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All About COVID Vaccine Boosters

Natan Rosenfeld Natan Rosenfeld October 19, 2021

In late 2020, as the first coronavirus vaccines made their way to market and subsequently into people’s arms, it looked like the beginning of the end of the COVID pandemic. But then, the virus started mutating into several variants, and the so-called Delta variant became the dominant strain worldwide. Despite widespread vaccination campaigns, infection rates skyrocketed. At the same time, scientists discovered that the immunity granted by Pfizer, Moderna, and J&J’s COVID vaccines didn’t last as long as previously thought. 

 

As a result, talk of vaccine booster shots began to circulate. So what exactly is a vaccine booster shot, and how does it help fight COVID-19?

 

What is a booster shot?

 

The mRNA COVID vaccines (Pfizer and Moderna) are given in two doses and the J&J vaccine in one dose. At the time, this was deemed sufficient to generate a strong immune response against the virus, and it worked in the short term, keeping many people from contracting the virus. But cases of vaccinated individuals becoming reinfected, either with Delta or with the previous COVID strains, started coming to light over time. Consequently, health authorities have started recommending booster shots to protect against the Delta variant and further reduce the spread of COVID as a whole. 

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COVID - 3rd Shots and Boosters

COVID - 3rd Shots and Boosters

In this case, a booster shot just means an additional dose of the vaccine to strengthen your immunity against the virus. It’s similar to the boosters people get for an MMR vaccine or the same idea as getting a flu shot every year to provide immunity for the variants of the flu.

 

Why do we need a booster shot?

 

As vaccine-induced immunity against COVID has been found to wane over time, it means that your chances of getting the virus again, even possibly a symptomatic case, gradually become higher in the months after your initial shots. Furthermore, getting a booster can slow the spread of transmission, since even vaccinated individuals can get (and spread) COVID, but a booster may help these vaccinated individuals by providing an even stronger immune response. While the consensus is still mixed on the necessity of booster shots, it’s clear that they may prove to be a useful tool in finally ending the pandemic.

 

Regarding the mixed consensus, some governments and health authorities are recommending against booster shots, not because they don’t work, but because they believe that vaccines should first be distributed to developing countries where widespread vaccination has not yet occurred.

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COVID - Doctor's Prescription for 3rd Vaccine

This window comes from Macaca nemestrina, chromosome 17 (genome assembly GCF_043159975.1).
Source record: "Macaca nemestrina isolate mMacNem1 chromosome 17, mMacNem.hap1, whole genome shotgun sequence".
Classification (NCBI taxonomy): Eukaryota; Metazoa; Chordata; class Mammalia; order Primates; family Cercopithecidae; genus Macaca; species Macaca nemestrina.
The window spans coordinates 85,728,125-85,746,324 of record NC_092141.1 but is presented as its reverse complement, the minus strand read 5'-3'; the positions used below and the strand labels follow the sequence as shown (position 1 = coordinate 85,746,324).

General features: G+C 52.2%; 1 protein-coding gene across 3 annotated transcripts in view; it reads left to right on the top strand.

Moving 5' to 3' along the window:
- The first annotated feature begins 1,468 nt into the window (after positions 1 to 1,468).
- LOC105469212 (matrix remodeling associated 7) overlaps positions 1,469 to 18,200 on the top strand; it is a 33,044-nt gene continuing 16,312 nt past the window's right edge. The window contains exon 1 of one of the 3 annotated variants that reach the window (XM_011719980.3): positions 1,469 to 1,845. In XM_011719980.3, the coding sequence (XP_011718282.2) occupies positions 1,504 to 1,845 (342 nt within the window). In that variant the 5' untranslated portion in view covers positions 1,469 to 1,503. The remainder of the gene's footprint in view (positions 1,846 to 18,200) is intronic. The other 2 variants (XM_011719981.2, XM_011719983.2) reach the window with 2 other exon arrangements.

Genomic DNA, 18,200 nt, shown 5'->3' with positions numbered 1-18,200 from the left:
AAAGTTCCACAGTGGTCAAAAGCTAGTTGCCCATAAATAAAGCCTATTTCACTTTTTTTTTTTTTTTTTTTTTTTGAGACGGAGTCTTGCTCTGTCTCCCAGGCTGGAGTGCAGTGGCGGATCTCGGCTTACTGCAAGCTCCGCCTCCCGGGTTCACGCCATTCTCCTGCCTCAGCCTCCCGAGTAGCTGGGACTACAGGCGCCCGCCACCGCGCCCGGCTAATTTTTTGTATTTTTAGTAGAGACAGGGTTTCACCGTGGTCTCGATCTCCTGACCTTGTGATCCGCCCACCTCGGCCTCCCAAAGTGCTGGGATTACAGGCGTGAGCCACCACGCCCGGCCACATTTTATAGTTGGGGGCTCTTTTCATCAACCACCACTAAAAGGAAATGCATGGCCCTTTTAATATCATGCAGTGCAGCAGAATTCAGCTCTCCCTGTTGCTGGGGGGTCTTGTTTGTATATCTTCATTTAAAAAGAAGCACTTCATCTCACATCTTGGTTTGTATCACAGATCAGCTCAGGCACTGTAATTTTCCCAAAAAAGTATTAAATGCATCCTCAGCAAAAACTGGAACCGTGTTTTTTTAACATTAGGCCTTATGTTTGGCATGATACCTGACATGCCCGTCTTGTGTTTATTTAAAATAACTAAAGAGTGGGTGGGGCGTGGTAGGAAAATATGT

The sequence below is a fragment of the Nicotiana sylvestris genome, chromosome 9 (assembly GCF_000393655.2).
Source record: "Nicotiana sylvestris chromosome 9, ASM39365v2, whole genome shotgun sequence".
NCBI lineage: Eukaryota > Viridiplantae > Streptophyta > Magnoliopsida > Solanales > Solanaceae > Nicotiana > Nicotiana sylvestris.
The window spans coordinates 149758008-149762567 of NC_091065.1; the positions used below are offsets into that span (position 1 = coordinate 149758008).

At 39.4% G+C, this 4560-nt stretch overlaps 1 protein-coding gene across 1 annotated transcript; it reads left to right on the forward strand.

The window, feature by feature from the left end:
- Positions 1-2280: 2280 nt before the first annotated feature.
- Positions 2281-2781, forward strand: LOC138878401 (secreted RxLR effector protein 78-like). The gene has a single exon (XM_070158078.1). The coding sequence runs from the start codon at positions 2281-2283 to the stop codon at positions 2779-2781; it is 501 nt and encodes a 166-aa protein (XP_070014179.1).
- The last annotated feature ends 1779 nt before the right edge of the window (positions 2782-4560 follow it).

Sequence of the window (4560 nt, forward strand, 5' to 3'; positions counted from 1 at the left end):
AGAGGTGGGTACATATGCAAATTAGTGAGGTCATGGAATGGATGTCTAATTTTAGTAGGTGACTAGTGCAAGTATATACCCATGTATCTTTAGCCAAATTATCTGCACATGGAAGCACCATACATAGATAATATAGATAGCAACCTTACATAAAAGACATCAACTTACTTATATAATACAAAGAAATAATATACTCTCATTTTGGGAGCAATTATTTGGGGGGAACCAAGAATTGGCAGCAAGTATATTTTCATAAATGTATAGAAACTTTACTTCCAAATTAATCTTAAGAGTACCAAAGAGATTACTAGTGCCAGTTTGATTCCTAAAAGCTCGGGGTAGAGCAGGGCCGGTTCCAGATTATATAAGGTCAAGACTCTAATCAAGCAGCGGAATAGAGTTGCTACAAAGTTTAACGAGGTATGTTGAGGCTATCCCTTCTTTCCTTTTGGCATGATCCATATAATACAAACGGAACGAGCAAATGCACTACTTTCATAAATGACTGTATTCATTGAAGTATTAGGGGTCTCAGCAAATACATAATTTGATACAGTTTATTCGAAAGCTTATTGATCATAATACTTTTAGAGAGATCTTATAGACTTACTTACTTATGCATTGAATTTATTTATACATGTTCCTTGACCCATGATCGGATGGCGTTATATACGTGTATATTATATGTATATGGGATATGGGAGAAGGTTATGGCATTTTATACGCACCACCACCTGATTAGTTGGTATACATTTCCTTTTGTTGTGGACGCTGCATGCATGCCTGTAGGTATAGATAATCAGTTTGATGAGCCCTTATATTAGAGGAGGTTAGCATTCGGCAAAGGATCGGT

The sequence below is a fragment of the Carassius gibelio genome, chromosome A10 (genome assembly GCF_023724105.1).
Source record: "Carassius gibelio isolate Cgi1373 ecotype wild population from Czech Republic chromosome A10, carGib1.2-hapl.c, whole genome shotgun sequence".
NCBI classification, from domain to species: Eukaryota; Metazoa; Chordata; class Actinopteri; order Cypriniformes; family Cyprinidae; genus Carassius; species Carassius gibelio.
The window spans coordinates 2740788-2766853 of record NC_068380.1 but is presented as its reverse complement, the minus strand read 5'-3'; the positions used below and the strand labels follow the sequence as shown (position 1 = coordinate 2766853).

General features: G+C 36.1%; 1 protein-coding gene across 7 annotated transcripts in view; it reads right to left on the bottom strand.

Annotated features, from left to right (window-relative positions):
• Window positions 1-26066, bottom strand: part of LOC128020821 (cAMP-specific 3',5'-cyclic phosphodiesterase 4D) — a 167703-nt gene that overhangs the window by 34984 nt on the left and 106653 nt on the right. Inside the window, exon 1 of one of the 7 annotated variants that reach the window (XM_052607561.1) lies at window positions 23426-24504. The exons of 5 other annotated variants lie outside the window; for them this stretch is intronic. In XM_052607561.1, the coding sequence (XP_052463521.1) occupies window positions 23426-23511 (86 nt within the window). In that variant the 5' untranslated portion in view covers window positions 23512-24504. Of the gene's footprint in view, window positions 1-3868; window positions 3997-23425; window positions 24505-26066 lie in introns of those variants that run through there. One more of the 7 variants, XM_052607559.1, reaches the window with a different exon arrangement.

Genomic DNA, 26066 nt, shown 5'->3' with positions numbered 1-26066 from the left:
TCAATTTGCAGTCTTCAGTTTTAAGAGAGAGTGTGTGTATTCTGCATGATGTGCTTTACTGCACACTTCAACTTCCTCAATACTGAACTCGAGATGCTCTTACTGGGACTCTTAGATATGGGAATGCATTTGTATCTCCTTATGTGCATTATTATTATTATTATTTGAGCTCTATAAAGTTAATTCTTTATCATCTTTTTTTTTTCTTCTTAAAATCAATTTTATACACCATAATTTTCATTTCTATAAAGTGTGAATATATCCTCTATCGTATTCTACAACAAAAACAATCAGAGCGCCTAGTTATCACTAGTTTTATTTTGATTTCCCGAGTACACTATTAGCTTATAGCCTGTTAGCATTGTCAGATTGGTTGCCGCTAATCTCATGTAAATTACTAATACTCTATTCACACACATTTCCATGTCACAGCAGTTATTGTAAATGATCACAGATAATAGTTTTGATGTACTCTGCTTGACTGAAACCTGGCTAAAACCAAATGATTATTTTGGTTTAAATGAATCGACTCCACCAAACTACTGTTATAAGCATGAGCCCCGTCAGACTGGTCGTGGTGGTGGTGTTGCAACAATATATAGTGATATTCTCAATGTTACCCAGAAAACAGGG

COVID - Doctor's Prescription for 3rd Vaccine

Booster shot vs. third dose

 

There has been some recent confusion regarding the terms “booster” and “third dose.” While the terms are often used interchangeably, they aren’t exactly the same. 

 

A third dose is given to individuals who failed to mount a strong immune response from the first two shots with mRNA vaccines, particularly those with immunocompromising conditions. At-risk individuals often need the third dose as part of their standard vaccine regimen, while in most people, two doses is sufficient. 

 

A booster shot, while also technically a “third dose,” is simply given to protect against new COVID strains like Delta or to “boost” the immune response against the virus–hence the name. 

 

Side effects of the booster shot

 

Fortunately, the booster shot doesn’t seem to carry any new side effects that weren’t seen in the first two shots. Of course, adverse reactions to any dose of the COVID vaccine can occur, but these are usually mild (soreness at the injection site, fever, chills, headache, or nausea). More serious side effects are rare. 

 

While their necessity has been debated, booster shots have been proven to be effective and may help us make headway in the fight against COVID-19. Soon enough, you might be receiving your COVID booster in conjunction with your yearly flu shot.

 

UPDATE (as of 11/22/2021)

 

The FDA and CDC have changed their recommendations for Pfizer and Moderna vaccines:

 

You should get a booster if you are:

  • Ages 50 years and older
  • Ages 18 years and older and live in a long-term care setting

You may get a booster if you are:

  • Ages 18 years and older

 

You can get the booster at least six months after completing your primary COVID-19 vaccination series and you can received any of the COVID-19 vaccines authorized in the United States. The CDC recommendations remain the same for the J&J vaccine.

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